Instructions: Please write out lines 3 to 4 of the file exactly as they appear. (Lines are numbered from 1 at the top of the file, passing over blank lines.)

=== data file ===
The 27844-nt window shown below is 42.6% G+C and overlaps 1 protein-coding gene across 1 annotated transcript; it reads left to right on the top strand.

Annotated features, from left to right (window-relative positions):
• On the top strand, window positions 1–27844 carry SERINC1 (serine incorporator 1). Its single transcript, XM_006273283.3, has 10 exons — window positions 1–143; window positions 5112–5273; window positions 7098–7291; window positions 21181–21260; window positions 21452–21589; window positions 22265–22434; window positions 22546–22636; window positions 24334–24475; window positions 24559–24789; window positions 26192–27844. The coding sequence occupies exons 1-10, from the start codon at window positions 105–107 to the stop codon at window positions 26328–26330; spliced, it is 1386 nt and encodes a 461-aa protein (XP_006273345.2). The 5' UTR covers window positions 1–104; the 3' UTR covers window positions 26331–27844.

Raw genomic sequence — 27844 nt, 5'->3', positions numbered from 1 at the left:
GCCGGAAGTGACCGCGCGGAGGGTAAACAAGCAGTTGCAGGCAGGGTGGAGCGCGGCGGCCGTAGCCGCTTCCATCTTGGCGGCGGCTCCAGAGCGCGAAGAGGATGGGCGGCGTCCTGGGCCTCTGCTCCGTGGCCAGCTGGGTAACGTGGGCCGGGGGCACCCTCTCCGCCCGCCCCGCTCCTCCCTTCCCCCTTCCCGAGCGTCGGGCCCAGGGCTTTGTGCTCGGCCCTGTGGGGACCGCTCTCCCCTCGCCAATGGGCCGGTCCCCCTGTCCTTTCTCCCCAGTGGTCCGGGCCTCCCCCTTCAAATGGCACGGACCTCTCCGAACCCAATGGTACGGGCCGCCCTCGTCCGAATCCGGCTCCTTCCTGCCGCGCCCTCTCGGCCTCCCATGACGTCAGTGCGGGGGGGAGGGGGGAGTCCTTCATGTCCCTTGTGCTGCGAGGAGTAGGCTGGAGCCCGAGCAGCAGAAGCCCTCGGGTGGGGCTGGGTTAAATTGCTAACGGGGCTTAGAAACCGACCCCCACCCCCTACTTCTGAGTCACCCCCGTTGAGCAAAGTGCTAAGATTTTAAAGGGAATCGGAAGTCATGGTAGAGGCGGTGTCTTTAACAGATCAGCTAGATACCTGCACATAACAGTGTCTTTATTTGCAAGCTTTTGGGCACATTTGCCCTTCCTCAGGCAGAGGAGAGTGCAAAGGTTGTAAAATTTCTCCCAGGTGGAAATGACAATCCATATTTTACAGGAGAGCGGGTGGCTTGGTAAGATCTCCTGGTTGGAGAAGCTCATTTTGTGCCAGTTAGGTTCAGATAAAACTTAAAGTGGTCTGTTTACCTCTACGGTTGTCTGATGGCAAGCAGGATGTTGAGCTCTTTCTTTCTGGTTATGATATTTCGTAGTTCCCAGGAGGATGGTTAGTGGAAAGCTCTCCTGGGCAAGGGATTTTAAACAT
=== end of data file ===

• On the top strand, window positions 1–27844 carry SERINC1 (serine incorporator 1). Its single transcript, XM_006273283.3, has 10 exons — window positions 1–143; window positions 5112–5273; window positions 7098–7291; window positions 21181–21260; window positions 21452–21589; window positions 22265–22434; window positions 22546–22636; window positions 24334–24475; window positions 24559–24789; window positions 26192–27844. The coding sequence occupies exons 1-10, from the start codon at window positions 105–107 to the stop codon at window positions 26328–26330; spliced, it is 1386 nt and encodes a 461-aa protein (XP_006273345.2). The 5' UTR covers window positions 1–104; the 3' UTR covers window positions 26331–27844.

Raw genomic sequence — 27844 nt, 5'->3', positions numbered from 1 at the left: